Be careful what you buy and your expectations.

    This year we have done Bike Park Wales, and two weeks in LenzerHeide. Amazing year

    Free Member

    Interesting article, we started our kids out with Isabikes, 14, 20 & 24 however, now my son is getting more into mtb, I got him a secondhand Saracen Mantra 24 (he’s 10 years old but only 133cm tall, so 24″ wheel is perfect for him), don’t think they make them anymore which is a shame as it’s a great little bike with a few choice upgrades, i.e. controls (dmr v6 pedals, dmr death grips & Microshift Advent 1×9 with clutch). I suspect he’ll be on this for another year or so, by which time I suspect I’ll be looking for a used Orange Zest 26″ to replace it with…as an Orange P7 rider myself. There are so many more well designed kids bikes out there now, if I was to buy another 24″ wheeler I’ve seriously consider the Marin San Quentin 24 with a 65° head angle, great for shredding the bike parks.

    Free Member

    …other 24″ bikes worth considering, purely hardtails as not sure full suspension is needed at this age, Vitus Nucleus, Commencal Meta, Nukeproof Cub Scout…

    Free Member

    interested in this thread.. my lad is jsut about to grow out of his Orbea MX24 which IMHO is an awesome xc bike for starting out on.. super light… decent ish components, although id have wished i bought a disc brake variant…

    Almost bought him a nucleus 26, looked at whyte, frog 69, woom, all the usual suspects
    THe woom off looked amazing.. but i cant bring myself to stick him on a 26, then i discovered hupp with the optin of big wheels. .which i have plenty of parts for, so i think i might do that if i can get him interedted in riding more

    Full Member

    Don’t automatically discount the value of a good FS for younger kids, depending on the riding they do, it can give them more grip and comfort. My daughters Hellion was very agile, a bit better at climbing and “easier” for her to jump; the FS Process is much more pleasant, stable and less tiring on fast descents, as well being much better at soaking up drops, bigger jumps and hitting surprise roots and rocks. Obviously in the perfect world, she would have a FS and a hardtail. 🙂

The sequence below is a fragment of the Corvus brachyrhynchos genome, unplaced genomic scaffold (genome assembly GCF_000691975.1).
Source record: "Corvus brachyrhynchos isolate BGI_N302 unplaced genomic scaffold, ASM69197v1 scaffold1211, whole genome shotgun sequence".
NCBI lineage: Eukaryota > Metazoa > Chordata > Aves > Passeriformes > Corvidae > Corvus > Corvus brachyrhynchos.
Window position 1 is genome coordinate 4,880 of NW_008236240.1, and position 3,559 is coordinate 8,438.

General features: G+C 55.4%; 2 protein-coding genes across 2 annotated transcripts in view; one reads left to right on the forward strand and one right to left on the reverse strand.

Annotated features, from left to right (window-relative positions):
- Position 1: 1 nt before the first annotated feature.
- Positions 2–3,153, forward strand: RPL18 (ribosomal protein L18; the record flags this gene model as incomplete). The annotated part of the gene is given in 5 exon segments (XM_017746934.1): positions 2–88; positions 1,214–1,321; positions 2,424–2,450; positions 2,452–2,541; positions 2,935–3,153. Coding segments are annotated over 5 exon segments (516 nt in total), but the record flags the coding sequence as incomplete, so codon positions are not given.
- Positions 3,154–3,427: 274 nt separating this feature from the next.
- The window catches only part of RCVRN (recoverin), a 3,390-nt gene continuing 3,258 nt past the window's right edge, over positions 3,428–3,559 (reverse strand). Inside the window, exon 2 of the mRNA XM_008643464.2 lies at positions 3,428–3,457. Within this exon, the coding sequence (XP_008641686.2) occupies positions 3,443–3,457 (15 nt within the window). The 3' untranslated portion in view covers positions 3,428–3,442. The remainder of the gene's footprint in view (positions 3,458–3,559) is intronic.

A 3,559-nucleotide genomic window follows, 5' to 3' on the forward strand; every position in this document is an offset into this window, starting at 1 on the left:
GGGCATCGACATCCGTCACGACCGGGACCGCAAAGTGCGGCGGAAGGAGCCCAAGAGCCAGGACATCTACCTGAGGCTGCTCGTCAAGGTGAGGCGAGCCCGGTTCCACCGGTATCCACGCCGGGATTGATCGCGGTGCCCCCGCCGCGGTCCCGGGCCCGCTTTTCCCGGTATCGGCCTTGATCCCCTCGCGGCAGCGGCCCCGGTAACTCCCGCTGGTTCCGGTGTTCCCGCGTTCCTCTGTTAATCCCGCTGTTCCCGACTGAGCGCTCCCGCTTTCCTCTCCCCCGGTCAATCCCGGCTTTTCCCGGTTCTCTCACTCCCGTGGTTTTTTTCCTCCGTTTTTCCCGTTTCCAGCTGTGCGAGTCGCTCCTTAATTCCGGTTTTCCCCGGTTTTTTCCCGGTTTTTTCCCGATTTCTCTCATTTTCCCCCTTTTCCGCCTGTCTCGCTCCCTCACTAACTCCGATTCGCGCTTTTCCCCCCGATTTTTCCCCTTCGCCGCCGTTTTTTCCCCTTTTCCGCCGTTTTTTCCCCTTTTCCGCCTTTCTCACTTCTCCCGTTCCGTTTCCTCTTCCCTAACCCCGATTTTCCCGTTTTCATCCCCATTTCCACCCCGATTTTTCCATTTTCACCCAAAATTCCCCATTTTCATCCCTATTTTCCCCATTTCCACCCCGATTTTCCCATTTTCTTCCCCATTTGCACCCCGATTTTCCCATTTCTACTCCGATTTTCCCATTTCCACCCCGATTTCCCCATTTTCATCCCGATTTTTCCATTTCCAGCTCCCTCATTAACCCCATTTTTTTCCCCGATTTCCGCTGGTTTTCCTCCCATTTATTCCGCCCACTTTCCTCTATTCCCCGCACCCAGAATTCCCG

Free Member

    Regarding full suspension bikes…I suspect I’m a little old school, in that I’ve always thought that hardtails allow you to hone you skills, pick lines, learn position on the bike etc. where as fs bikes are great at soaking up the bumps/hits and smashing your way through trails. I’ve had a few fs bikes in the past and always thought there was very little feedback on what’s happening underneath you, hence why I’ve return to hardtails, even at my age (49) so I wonder if kids loose out on not learning their craft on hardtails. Of course I could just be talking absolute rubbish, which is not unheard of…the most important thing is that these bikes are allowing kids to enjoy mtb, which is the most important thing right… 🙂

    Full Member

    Just purchased a Vitus 24+ for my son. Really well made bit of kit and the plus tyres with rigid fork is a great combination. Recommended on here and a bargain at the price paid

    Free Member

    Yes, depending of where they ride and their skills level a FS is well considering.
    When your 7 yr old is able to ride what many adults would think it is unrideable you know what he/she is ready for a proper FS bike that can take them to the big adventures.
    Then at his 8yr, my son was already riding really fast on serious gnarly stuff in South Spain and racing DH in bike parks.
    Now I can’t chase him on the downhills.
    We travel 2 times a year to real mountains over 2000m. Thanks to his Vpace bike, it can take him down to 1200 over really steep loose Alpine terrain. To do this you need good suspension (Fox), brakes (Magura), good ratio gears, dropper post and so on…for a 26″ bike which weigh only 11kg.

    Free Member
    Full Member

    I think 2000 euros for a kids bike is ever so slightly more than most people would be willing to spend. When the smallest one needed to move from a balance bike to pedals there was no way I was even spending £400 on an Islabikes CNOC16. Hope Academy to the rescue, got the blingiest 16″ bike of any 3yr old I know for £14 a month.

    Full Member

    My son is absolutely loving his Hope Academy 16” bike. Got it last week and he’s absolutely flying. Luckily his twin sister is an inch shorter so she can have his Frog 40 for a few months and weMll sell her Islabike CNOC 14s.

    I get quite jealous of people who can buy one expensive bike and hand it down through several kids to get the full value of the bike.

    For us the Hope Academy means we won’t have to fork out for 2 decent bikes upfront at the same time.

    He’s currently flying around the pump tracks in Bristol (and Mountain View Bike Park near Cardiff) and it’s lighter than the smaller Frog (which we preferred to the Islabike).

    Full Member

    My boy is the on his second Hoy (first was a 24″ Bonally, now on a 26″ Bonally), yeah they’re rigid xc bikes but suits where we live and doesn’t stop doing the odd xc race and riding blue and red graded trails. Hoy bikes are very light but cheaper than Isla bikes and Frog bikes.